What makes UBER intriguing here is that this trend highlights the positive economics of a platform business. Each incremental ride, delivery or freight booking that Uber generates should, in theory, be exceptionally profitable. Once the ride-sharing system is set up, for instance, the marginal cost of one more ride is negligible. Drivers need to get paid, of course, and there are other costs involved, but Uber’s profit margins, in theory, should expand at a rapid clip as revenue grows.

And for the most part, that’s what we’re seeing. The delivery business went from losing 50 cents on every dollar in revenue in Q3 2019 to earning more than six cents in the same quarter three years later.

That trend should continue in delivery; ride-sharing margins can expand, particularly if Uber takes more market share from rival Lyft (NASDAQ:LYFT). And on the back of a few billion in annual revenue, plus continued 20%-plus growth, Uber’s EBITDA over time should move from simply covering stock-based compensation to generating real value for shareholders.

The Case for Patience

The problem with UBER stock is that this case is not exactly hidden. The market is pricing in pretty significant profit growth.

This remains a company with a market capitalization of $49 billion. Q4 guidance suggests free cash flow might be barely positive when accounting for stock-based compensation.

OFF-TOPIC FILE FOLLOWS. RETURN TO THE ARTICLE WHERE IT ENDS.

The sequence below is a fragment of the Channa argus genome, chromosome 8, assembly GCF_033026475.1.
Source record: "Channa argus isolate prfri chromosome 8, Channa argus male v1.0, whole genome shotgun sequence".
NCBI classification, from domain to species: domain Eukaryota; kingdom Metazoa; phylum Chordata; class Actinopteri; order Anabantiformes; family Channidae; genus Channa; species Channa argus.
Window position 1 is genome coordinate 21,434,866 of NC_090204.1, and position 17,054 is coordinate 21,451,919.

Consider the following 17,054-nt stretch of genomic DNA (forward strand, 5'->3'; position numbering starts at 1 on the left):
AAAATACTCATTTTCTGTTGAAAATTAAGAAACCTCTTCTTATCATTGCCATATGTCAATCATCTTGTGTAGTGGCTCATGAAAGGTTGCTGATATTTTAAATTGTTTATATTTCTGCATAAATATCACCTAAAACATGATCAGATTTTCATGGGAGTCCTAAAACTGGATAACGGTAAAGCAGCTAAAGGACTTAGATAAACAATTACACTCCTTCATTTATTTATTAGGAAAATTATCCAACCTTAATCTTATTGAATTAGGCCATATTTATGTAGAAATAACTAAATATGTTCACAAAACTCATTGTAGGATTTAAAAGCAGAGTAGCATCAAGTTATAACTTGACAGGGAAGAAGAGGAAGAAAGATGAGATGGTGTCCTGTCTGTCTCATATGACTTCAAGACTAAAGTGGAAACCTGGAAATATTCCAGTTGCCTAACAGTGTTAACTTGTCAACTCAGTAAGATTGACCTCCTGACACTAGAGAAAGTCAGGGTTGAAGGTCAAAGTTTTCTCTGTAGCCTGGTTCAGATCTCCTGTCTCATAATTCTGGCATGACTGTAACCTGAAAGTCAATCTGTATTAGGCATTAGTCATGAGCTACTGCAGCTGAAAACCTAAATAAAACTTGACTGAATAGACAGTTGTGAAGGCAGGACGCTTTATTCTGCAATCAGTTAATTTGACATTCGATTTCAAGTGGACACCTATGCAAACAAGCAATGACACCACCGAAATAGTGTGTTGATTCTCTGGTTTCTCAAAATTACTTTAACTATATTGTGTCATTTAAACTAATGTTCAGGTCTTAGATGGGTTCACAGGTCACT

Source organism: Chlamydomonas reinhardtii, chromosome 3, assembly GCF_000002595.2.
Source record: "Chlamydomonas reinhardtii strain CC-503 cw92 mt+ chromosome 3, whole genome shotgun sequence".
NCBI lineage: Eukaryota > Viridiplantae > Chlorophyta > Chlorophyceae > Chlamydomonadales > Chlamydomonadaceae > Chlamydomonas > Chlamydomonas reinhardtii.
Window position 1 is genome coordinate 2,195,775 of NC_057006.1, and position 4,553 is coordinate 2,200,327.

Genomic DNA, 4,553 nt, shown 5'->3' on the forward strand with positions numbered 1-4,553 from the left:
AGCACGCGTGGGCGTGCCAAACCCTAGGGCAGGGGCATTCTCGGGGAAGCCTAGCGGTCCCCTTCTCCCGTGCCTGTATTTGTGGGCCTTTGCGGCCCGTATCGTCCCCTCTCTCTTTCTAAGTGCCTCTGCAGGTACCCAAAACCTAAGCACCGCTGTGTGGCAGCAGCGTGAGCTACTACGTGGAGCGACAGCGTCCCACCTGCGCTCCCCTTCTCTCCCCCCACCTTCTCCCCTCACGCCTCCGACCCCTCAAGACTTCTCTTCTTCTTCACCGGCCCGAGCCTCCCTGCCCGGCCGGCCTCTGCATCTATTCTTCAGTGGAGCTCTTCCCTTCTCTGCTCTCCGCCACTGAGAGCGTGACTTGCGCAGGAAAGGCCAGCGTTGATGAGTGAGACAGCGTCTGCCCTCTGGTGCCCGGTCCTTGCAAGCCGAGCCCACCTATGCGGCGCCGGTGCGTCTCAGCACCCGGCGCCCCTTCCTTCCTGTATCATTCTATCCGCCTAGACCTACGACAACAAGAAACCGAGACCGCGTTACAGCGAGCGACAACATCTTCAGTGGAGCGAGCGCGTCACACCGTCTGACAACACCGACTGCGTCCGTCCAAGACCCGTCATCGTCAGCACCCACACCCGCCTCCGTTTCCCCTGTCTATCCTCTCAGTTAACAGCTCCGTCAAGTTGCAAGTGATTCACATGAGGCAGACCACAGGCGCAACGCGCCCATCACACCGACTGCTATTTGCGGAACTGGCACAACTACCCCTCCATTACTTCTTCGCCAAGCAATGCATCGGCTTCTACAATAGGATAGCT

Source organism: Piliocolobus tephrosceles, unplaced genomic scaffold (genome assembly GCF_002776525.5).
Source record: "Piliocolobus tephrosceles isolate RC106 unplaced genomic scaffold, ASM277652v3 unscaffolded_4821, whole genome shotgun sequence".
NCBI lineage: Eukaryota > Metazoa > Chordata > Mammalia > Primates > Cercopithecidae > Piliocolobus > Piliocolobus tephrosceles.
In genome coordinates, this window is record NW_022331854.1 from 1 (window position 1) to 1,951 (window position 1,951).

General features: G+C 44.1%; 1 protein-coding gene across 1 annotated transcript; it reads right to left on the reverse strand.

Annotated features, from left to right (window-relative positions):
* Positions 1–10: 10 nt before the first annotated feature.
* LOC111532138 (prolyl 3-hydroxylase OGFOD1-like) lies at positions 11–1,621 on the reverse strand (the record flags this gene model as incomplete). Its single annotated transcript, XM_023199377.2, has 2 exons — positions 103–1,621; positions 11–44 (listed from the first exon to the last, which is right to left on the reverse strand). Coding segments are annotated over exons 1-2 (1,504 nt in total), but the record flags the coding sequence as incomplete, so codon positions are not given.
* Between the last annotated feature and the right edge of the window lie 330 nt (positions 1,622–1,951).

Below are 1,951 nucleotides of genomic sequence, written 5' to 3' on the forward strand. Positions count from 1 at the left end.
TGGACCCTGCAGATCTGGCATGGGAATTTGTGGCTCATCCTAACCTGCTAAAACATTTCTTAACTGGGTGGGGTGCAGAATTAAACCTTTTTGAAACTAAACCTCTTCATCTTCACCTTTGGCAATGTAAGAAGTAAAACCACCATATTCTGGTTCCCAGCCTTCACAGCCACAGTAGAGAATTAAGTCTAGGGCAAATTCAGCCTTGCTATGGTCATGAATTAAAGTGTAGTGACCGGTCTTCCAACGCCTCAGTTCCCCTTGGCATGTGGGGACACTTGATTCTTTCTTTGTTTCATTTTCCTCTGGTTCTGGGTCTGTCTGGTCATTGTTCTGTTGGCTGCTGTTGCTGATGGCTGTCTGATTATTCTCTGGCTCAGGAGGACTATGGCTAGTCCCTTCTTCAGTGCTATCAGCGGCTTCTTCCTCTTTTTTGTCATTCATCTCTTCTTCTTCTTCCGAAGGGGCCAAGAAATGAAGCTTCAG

And it’s worth noting as well that the macroeconomic environment likely is helping to at least some degree. Despite inflation, consumers are spending. Indeed, Uber chief executive officer Dara Khosrowshahi said on the Q3 conference call that “frankly, we’re not seeing any signs of consumer weakness.”

That may change. As the CEO of rival Lyft put it, $30 salad delivery can’t last forever in an inflationary environment. Travel demand is near a peak as well.

Investors can see value here, admittedly. It’s possible to model multi-year growth of free cash flow in the several-billion-dollar range — more than enough to suggest solid upside from the current price.

But Uber’s macroeconomic exposure means growth isn’t necessarily going to be in a straight line. And it’s not guaranteed to be fast enough to make the stock a steal at $27. Uber has done a nice job so far this year, but investors still can remain patient.

Disclaimer: As of this writing, Vince Martin has no positions in any securities mentioned.

Latest comments

Wow. Overpriced???? A company that has a near monopoly on platform transportation? With Lyft slowly fading into the abyss their profit margins are only going to increase.  Reading the article and realizing this is only a $49 Billion dollar market cap company blows my mind. This is going to be a $600-800 billion dollar market cap company in a few short years. It is easily one of the most undervalued companies in the world.  When the name of a company is used as a verb, then you start buying with both hands. Then you can Uber your way to the airport for a trip around the world with all your riches.
These profits were attained once Uber introduced upfront pricing to Drivers, Drivers are being shorted up to % per ride. Drivers are cherry picking their rides now, causing delays in pickup times and increasing cancelations. This is not sustainable.
thats what the author of this article fails to mention...... Plus a bunch of other stuff I'm not gonna get into details here.